Friday, February 26, 2010

Biograhies and Memoirs: Singapore and Malaya

Over the last few months, we have received several biographies and memoirs that shed light on life as it used to be in Singapore and Malaya:
  • Dr Paglar: Everyman's Hero by Rex Shelley and Chen Fen. Dr Charles Joseph Pemberton Paglar (1894-1954), medical doctor, politician and humanitarian, cuts an enigmatic figure in history. His biography, the last publication of the nation's most famous chronicler of Eurasian life, the late Rex Shelley, was completed shortly before the author's death in 2009. Dr Paglar was born in Perak, Malaysia, the illegitimate son of an English planter and a local Indian woman. He spent his early years in an orphanage in Penang before his adoptive parents brought him to live in Malacca. He studied medicine in Singapore and worked for the government medical service. Controversy reared its ugly head during the Japanese Occupation when Dr Paglar was perceived as being a traitor for leading members of the Eurasian community to Bahau in Negri Sembilan, Malaya, where many perished. After the war, he was charged with treason for collaborating with the Japanese and detained at Outram Prison while awaiting trial. In the end, he was acquitted. Not allowing these vicissitudes to embitter him, Dr Paglar continued his humanitarian work after the war, becoming the patron or president of 50 organisations. His philanthropic works include setting up a Tamil school and contributing funds for a mosque in Punggol. To this day, older citizens fondly remember the free medical treatment willingly given, the house calls that went beyond the call of duty and the Paglars' open house to all. When he died, thousands crammed St Joseph's Church where his funeral was held, and people of all races lined the streets to pay their personal tribute as the cortege made its way to Bidadari Cemetery. He was remembered for his readiness to do anything he could to help the humble people, his warm-heartedness, and selflessly giving himself in service to others.
  • Merdeka and Much More: The Reminiscences of a Raffles Professor, 1953-67 by K. G. Tregonning. Professor K.G. Tregonning's anecdotal memoir of his years as a member of the Department of History in the University of Singapore, culminating as Raffles Professor, captures the mood and milieu of Singapore as the country emerged from colonial rule to become a self-governing independent nation. Arriving at the height of the Cold War, Tregonning was acutely conscious of the ongoing Malayan Emergency and of the political shifts taking place across Southeast Asia. He records meetings with a number of the region's leaders, and encounters with students and colleagues who would later feature in Singapore politics, or become leading figures in the academic world. The result is an engaging and very personal account of a university and a professional, political and social environment that is very different from that found in Singapore today.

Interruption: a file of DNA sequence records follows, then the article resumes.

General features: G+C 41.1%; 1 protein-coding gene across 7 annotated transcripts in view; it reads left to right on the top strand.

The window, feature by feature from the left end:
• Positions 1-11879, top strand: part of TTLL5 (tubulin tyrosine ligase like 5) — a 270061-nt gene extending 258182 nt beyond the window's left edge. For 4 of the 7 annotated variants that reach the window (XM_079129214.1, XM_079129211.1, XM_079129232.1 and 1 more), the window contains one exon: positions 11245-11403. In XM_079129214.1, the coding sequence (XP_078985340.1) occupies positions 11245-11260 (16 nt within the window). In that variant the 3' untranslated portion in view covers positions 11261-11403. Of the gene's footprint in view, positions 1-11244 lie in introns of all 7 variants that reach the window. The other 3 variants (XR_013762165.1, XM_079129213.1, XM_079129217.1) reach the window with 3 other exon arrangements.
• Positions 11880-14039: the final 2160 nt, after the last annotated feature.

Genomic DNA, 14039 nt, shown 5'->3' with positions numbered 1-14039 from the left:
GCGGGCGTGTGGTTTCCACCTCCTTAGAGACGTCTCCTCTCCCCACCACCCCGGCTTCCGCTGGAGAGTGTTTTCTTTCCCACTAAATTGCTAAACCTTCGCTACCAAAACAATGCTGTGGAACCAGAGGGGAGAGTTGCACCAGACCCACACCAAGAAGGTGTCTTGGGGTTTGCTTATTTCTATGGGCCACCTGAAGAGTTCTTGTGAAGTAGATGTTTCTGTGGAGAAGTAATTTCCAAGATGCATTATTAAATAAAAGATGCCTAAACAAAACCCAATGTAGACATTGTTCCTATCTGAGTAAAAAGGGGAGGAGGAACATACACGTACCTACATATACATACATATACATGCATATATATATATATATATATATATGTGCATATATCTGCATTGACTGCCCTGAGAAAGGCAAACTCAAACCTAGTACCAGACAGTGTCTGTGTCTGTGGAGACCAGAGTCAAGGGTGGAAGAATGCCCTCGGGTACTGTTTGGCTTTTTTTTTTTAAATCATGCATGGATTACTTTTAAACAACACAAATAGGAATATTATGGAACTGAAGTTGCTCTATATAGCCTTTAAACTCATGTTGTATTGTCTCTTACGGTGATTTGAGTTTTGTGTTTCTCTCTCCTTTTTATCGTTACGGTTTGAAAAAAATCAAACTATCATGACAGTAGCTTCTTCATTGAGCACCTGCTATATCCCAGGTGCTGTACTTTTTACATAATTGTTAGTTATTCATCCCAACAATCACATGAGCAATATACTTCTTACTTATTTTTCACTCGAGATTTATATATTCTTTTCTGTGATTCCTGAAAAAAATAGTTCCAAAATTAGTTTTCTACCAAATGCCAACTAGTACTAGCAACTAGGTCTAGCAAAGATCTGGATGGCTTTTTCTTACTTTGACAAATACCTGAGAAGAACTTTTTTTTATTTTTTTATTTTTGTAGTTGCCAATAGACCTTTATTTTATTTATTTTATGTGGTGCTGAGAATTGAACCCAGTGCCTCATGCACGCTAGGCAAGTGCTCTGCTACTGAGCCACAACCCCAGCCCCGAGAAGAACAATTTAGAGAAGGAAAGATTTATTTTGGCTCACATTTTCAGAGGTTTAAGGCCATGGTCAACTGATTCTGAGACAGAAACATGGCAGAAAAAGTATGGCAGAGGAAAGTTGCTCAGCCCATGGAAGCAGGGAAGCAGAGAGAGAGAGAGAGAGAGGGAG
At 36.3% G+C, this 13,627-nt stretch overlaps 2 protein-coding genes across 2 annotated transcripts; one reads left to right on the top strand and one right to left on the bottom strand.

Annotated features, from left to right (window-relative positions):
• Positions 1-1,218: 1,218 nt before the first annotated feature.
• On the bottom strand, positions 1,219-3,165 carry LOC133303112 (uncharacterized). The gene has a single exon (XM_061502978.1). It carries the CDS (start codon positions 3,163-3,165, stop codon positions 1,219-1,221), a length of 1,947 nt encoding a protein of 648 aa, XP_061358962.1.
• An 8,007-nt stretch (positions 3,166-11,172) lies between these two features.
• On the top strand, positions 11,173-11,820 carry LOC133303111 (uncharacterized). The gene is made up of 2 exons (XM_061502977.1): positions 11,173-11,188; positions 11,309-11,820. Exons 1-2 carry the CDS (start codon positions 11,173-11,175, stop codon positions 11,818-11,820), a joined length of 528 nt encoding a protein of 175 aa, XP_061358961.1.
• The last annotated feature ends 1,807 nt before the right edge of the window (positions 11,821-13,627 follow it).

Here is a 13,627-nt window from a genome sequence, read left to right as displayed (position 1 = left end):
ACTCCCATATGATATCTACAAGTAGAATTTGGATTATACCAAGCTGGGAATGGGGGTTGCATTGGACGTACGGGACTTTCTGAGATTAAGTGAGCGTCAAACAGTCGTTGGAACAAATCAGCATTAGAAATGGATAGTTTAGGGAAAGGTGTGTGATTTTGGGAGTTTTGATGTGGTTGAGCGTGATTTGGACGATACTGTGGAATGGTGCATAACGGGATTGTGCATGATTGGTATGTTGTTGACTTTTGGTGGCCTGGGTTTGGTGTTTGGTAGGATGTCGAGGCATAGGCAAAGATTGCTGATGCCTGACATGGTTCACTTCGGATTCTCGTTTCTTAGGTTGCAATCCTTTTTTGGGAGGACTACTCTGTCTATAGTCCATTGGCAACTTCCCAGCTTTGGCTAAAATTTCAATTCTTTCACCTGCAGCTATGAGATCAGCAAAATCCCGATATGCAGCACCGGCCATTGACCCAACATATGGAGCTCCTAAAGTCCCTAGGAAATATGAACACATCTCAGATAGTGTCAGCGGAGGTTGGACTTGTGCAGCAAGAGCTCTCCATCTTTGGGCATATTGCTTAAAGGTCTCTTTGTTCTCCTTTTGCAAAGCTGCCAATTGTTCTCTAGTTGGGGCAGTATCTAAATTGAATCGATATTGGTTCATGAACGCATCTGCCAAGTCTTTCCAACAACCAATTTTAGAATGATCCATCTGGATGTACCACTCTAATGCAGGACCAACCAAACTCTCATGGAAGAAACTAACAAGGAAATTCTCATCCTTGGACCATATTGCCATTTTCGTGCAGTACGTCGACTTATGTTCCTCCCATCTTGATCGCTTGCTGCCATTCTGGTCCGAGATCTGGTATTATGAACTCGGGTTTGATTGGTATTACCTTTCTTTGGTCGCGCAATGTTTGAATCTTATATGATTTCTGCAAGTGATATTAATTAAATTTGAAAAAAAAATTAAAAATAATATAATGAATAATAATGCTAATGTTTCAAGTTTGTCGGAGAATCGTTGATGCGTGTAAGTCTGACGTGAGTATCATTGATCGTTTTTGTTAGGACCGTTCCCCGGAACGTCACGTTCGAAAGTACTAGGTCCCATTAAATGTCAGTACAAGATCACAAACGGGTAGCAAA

• Gedung Kuning: Memories of a Malay Childhood by Hidayah Amin. Gedung Kuning or the Yellow Mansion was home to the family of Haji Yusoff 'Tali Pinggang' from 1912 to 1999. It was acquired by the Singapore government in August 1999 under the Land Acquisition Act. What used to house six families is now preserved as a historic building under the Malay Heritage Centre. Hidayah Amin, one of Haji Yusoff's great-granddaughters, revisits her childhood home and takes readers beyond the gate guarded by stone eagles, through rooms with big mirrors and marble floors, and shares interesting anecdotes growing up in Gedung Kuning. Through 28 short stories, readers get a historical narrative detailing the lives of people living in Gedung Kuning and the Malays of Singapore from 1850s to 1999.
  • Raffles Legends And Stories by Roberto Pregarz. Standing, as Somerset Maugham once said for all the fables of the exotic East, Raffles Hotel in Singapore has always been an unique institution. The haunt of celebrities ranging from Hollywood stars to Heads of State, it has been the setting for innumerable films and television productions. Roberto Pregarz, who was the Assistant General Manager of Raffles Hotel from 1967 to 1972, and then the General Manager from 1972 to 1989, was instrumental in making Raffles Hotel one of the most famous hotel in the world. He worked closely with writers, journalists, broadcasters and film directors to tell the world the Raffles Hotel story. Now, in Raffles Legends and Stories, Roberto has written his own reminiscences of his time at the hotel. Originally published in 1990 as Memories of Raffles, this updated edition includes a short segment on the re-opening of Raffles Hotel in 1991 after a major restoration.

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